New York Crime Scenes: Then and Now

By

16th Sep, 2013

New York Daily News photographer Marc Hermann loves history and lucky for him, he has the key to the Daily News photo archive. With those two things in mind, he embarked on a project to bring the newspaper’s most infamous photographs back to life, superimposing them onto modern photos of the same location. The result is just about the most interesting “Then & Now” photos I’ve come across yet…

March 19, 1942, Edna Egbert, who lived at 497 Dean St. in Brooklyn, climbed onto her ledge that day. The News captured the distraught woman fighting with the police as she wobbled on the edge. The building is currently painted red, but remains nearly identical to the way it looked 70 years ago.

 

 

A classic case of jealousy. In this stairwell of 992 Southern Blvd. on Sept. 25, 1961, James Linares lay bleeding in the arms of his girlfriend Josephine Dexidor after being shot by her husband. The same banister still scales the length of the hallway.

 

 

The corner of Classon Ave. and Pacific St. got some serious action on July 28, 1957 when a stolen car crashed into a light pole. Strangely enough, the car was allegedly stolen by a boy released from the Brooklyn House of Detention. The boy was initially detained on car theft charges. The corner still looks the same, though new green street signs hang above the scene of the accident.

 

 

The tree that stands in front of 923 44th St. in Brooklyn is the only living witness to gangster Frankie Yale’s untimely demise on July 1, 1928. Yale’s car slammed into the steps of the Brooklyn home that day as he was shot to death from a car driving by.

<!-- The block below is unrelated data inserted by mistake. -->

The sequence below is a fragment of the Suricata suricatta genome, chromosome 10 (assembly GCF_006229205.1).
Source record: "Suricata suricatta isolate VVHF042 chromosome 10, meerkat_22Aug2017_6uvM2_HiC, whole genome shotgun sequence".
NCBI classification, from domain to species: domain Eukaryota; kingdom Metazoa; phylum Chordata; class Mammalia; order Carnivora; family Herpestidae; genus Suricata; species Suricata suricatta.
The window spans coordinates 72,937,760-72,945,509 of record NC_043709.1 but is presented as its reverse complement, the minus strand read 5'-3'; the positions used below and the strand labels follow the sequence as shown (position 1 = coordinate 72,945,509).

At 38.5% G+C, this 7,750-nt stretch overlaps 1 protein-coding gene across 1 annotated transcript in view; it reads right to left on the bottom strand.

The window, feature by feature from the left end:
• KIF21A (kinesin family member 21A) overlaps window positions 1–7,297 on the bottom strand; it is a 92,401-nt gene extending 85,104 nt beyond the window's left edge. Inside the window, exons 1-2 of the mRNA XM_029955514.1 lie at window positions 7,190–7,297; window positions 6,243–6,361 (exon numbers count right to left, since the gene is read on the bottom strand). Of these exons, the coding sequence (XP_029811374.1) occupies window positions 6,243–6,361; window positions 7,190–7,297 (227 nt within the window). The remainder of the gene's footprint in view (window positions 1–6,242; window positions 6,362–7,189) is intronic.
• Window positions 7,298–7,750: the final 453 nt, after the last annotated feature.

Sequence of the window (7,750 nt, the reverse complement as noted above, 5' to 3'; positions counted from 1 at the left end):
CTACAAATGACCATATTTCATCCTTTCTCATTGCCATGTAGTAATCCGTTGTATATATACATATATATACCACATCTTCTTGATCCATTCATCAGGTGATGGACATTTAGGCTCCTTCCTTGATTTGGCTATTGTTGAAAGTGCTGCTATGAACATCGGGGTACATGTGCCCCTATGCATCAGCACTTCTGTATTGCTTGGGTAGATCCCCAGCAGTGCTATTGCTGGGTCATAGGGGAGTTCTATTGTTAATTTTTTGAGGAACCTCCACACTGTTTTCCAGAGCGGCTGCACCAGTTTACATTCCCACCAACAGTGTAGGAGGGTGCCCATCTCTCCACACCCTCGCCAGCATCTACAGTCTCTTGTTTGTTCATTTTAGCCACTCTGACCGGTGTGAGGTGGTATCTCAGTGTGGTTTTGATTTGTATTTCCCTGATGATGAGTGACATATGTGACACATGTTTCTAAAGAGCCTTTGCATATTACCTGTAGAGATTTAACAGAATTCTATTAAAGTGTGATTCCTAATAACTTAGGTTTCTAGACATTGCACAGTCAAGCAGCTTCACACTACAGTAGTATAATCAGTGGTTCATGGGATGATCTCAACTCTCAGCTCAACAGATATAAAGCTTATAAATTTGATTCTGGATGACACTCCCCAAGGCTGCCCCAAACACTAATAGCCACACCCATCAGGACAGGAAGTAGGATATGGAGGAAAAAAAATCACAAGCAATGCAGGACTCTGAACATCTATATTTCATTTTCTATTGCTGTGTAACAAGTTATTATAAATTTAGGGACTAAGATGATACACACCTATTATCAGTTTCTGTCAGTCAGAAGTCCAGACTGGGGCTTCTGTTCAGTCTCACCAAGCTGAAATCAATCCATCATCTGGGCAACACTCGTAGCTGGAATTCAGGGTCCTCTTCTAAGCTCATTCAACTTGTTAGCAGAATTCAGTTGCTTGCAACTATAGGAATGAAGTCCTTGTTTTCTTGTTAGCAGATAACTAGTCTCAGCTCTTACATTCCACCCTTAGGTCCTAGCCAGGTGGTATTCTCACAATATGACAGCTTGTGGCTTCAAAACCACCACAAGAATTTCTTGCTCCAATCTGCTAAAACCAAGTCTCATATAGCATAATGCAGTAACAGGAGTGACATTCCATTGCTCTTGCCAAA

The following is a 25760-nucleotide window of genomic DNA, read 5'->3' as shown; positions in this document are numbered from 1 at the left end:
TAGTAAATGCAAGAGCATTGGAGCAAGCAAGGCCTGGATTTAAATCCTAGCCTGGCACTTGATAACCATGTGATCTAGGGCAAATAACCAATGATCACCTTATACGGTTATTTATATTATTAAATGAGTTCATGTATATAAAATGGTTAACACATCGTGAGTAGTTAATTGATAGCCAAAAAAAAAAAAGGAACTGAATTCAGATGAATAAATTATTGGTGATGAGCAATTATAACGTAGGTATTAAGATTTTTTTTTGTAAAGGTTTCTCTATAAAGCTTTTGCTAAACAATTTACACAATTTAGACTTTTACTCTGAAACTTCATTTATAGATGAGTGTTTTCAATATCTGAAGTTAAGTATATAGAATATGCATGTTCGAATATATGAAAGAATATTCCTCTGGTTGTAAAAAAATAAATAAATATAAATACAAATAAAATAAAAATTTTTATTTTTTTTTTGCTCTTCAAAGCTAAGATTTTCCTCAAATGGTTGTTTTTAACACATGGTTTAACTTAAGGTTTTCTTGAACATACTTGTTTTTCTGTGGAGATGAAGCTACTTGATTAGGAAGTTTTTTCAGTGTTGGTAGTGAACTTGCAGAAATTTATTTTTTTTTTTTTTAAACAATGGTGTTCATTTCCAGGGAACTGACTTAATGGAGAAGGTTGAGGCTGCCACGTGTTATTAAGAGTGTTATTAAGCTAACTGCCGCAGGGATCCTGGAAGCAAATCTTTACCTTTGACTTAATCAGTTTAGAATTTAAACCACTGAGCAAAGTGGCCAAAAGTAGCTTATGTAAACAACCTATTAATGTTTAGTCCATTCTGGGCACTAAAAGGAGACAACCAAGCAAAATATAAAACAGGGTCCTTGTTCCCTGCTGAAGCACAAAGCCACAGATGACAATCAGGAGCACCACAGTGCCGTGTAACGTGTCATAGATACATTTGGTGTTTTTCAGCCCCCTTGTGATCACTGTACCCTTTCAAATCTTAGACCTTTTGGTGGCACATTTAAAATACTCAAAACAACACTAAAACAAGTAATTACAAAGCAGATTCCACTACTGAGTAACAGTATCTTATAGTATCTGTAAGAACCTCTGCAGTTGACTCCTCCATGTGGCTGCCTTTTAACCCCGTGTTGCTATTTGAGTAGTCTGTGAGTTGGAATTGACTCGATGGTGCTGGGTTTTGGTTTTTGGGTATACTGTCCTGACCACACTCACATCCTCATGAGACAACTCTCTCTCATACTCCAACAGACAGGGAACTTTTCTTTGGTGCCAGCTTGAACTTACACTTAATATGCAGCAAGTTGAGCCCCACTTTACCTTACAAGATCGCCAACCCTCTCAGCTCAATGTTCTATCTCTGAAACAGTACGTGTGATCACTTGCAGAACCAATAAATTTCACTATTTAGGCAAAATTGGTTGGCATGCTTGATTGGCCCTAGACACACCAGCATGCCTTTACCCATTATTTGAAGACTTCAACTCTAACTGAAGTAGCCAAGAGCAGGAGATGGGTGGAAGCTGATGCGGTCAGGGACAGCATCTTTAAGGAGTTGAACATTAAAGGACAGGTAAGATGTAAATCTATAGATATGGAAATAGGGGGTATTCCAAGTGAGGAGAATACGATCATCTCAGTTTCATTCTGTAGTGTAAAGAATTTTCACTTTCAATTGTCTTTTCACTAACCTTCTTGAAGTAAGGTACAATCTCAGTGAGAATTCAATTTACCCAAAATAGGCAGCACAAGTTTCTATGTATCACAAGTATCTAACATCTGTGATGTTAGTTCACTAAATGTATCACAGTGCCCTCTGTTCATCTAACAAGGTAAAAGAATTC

Back in the 1950s, there were no North Face storefronts to be found on Wooster St. There was, however, a massive and fatal fire at the Elkins Paper & Twine Co. on Feb. 16, 1958. Six were killed by the blaze and the building was leveled, but new commercial space now stands where the Elkins Paper & Twine Co. once did.

 

 

 The wreckage after the crash of United Airlines Flight 826 and Trans World Airlines Flight 266 over New York City was well documented by the Daily News back in December 1960. Over 130 people were killed aboard the planes and on the ground in Brooklyn, making it one of New York’s most tragic disasters. The crash also destroyed some buildings beyond repair. The ones that still stand can be seen in this compilation.

 

 

Passersby of 66 Court St. probably have no idea that a massive gas explosion once blew out the windows of this building on Jan. 31, 1961. Over two dozen were injured by the flying glass and falling plaster.

 

 

Sunday strolls are still popular in Prospect Park, but on Sunday July 30, 1950, this usually quiet neighborhood was shook by the suicide of Detective Michael Dwyer, seen here.

 

 

Gangster Salvatore Santoro met his end in the vestibule of 427 1/2 Hicks St. on Jan. 31, 1957. Here’s how the building looks then and now.

“New York is constantly changing and transforming, and tragedies that affected individuals’ lives are forgotten. We may stand on what was once the site of a horrific murder and not even know it, simply because life goes on,” says Hermann.

See the full gallery on the NY Daily News here. 

:::

YOU MIGHT ALSO LIKE:

.

You Might Also Like

Comments

More in AbandonedArt & Design AwesomenessDesirable DigsDon't Be A TouristEditor's PicksHot WheelsInspiration VaultLost & FoundMovie / Music / Book JunkieNostalgiaOff-Beat & Little KnownPeople / Icons / Muses

Hot Off the Press

Editor's Picks

connecticut

For Sale! The Ghost Town that Nobody Wanted

Johnsonville, Connecticut may be completely void of (human) inhabitants at present and characterised by those particular houses where one might occasionally see the faint shadows of children in ni...

Trending 54,660
schude7

The Photographer Re-inventing American Retro

Every once in a while, a photographer comes along and just blows you away. Today, Ryan Schude is that guy. The fascinating scenes, the colours, the cars, the people, the places– there's just so ...

Trending 15,043